5. Hello all, I have a question that hopefully someone here can answer. I have a mortgage pre-approval (and am scheduled to close December 26th), but my ratios are really tight. I know I can't let anything new report balances on my credit report, and have been trying really hard to pay my cards off before the statement cuts...but I missed two. They were small balances, but they would be adding about $65 in monthly payments to my numbers, which I believe could skew my ratios just enough to get me in trouble. The two cards that reported were Merrick and WalMart. Do you think, since I have since paid them off, that I could call each of them and request that they update the balance before my next statement date? Has anyone done that? A rapid rescore would not apply here, would it, since they will not have reported the new $0 balances? The statement dates are the 27th and 28th, which is too late-- I don't want this messing up my mortgage!
  6. Can a company that bought a CO debt from the original creditor also report the trade line as a CO if they sold the debt to another company? Or can they even report a CO in the first place, if they bought (acquired) the debt, meaning that they are now a debt collector? From my understanding only an OC can report a charge off. If that's correct, what section of the FRCA would it violate by reporting it as such, if any? Or is there a better violation in the FDCPA that would cover the reporting of a CO? I've been reading but haven't really found anything that is clear. Any sections you could direct me to would be helpful. Here's more info if your wondering what the heck I'm talking about. I'm preparing my CFPB complaint. http://creditboards.com/forums/index.php?showtopic=520530&hl= Thanks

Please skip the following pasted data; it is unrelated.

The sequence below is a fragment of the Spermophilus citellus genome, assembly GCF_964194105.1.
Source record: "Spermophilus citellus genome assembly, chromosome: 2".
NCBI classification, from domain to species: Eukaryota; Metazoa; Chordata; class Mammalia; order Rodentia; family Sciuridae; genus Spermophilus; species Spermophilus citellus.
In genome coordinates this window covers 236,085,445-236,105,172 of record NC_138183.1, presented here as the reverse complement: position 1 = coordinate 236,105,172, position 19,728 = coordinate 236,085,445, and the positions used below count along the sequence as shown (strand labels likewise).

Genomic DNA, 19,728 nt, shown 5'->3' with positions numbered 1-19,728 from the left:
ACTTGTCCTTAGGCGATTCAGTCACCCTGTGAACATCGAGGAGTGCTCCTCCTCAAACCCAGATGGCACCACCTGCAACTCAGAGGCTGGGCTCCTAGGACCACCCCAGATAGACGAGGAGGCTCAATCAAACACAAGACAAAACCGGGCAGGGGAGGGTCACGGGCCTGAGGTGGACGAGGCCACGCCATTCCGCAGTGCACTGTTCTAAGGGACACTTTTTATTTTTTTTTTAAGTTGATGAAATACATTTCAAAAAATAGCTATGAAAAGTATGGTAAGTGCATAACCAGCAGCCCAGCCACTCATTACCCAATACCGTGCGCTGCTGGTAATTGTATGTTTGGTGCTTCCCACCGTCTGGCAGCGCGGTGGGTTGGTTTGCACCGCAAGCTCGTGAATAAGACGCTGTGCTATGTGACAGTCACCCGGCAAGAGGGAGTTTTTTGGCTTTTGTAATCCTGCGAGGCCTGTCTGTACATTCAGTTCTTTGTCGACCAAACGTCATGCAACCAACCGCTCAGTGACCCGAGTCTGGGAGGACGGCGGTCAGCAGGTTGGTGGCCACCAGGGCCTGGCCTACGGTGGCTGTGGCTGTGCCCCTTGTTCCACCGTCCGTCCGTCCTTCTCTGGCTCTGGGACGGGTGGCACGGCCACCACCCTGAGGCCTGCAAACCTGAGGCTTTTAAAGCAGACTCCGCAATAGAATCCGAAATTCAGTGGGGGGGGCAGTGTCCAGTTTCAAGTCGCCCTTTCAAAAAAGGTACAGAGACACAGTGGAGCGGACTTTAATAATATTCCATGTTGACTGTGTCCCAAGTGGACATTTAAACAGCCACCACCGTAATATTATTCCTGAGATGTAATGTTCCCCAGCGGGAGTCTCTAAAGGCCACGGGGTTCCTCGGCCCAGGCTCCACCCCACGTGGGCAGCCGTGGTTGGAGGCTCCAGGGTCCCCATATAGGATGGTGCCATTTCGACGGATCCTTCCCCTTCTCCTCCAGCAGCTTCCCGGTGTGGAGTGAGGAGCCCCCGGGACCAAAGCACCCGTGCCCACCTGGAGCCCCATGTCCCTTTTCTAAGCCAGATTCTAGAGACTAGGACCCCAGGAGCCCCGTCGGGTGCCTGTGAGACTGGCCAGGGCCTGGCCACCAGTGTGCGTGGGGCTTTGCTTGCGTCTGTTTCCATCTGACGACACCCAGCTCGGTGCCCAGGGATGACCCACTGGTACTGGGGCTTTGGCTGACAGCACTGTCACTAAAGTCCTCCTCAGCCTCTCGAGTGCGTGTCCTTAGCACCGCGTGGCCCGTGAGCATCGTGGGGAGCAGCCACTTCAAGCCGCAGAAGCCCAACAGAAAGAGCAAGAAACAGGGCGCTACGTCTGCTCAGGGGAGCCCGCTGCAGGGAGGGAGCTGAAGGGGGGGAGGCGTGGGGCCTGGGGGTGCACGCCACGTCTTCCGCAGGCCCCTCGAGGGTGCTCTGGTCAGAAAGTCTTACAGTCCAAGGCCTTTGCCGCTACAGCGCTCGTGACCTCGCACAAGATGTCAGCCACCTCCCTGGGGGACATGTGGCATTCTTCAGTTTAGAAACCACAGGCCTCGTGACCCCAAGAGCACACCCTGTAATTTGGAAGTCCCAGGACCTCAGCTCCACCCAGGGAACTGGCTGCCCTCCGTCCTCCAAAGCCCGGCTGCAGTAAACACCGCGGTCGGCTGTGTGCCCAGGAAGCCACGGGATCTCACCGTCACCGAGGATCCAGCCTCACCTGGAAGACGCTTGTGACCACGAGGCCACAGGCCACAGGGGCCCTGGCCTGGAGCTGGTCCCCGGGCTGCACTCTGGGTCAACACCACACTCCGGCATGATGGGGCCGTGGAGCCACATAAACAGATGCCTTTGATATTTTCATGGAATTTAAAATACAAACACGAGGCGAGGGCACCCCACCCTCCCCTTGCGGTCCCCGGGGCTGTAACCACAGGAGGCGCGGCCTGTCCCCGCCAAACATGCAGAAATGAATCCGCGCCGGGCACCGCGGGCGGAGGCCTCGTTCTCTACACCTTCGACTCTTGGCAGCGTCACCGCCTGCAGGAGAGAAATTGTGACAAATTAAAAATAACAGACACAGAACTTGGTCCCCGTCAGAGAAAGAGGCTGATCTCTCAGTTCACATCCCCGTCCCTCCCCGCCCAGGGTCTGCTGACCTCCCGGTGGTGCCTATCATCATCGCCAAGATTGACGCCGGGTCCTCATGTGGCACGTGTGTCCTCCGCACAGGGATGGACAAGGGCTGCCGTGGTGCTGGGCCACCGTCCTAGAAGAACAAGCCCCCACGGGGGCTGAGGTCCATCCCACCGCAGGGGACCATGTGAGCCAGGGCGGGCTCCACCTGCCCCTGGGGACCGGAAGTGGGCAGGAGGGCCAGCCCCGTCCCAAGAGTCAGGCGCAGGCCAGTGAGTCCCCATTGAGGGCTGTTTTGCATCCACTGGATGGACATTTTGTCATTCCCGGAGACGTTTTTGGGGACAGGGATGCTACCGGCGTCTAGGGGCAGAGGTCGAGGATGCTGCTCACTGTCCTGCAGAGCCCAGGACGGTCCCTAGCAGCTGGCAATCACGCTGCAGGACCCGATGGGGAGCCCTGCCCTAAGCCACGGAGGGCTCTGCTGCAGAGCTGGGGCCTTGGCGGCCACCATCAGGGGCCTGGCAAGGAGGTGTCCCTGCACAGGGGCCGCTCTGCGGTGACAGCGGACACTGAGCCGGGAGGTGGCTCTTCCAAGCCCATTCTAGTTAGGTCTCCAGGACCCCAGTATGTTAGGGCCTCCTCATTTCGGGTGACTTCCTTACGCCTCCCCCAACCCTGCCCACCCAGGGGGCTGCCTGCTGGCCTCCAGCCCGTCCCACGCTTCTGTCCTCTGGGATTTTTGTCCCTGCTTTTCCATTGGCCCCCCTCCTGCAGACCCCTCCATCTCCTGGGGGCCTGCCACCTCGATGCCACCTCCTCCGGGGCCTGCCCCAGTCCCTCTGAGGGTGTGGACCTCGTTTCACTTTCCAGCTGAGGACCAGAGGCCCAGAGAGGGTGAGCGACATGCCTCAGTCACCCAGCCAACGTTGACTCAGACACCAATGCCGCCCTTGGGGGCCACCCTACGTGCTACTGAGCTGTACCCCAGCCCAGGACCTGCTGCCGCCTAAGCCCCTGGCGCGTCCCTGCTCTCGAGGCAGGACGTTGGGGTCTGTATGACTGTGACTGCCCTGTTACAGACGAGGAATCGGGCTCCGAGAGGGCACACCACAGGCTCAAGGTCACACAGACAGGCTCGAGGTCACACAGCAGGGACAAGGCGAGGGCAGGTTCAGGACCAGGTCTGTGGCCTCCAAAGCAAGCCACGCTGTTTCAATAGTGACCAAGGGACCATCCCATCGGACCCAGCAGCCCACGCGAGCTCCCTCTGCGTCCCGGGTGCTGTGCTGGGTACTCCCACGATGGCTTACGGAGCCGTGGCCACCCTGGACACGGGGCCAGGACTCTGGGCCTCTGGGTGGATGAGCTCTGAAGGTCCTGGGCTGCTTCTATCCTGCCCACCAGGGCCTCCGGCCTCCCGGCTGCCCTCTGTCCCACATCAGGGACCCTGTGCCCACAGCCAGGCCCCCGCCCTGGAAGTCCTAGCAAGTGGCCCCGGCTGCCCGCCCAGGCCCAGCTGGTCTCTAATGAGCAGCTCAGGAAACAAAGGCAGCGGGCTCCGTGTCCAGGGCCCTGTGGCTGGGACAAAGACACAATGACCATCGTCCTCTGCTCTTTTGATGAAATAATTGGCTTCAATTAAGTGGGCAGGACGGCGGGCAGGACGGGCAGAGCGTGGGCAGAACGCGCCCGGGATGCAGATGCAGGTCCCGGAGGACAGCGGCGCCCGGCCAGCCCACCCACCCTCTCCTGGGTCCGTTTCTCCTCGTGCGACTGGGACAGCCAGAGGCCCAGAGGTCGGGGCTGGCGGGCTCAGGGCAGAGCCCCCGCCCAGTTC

7. http://www.marketwatch.com/story/should-credit-scores-include-rent-and-cable-bills-2013-10-21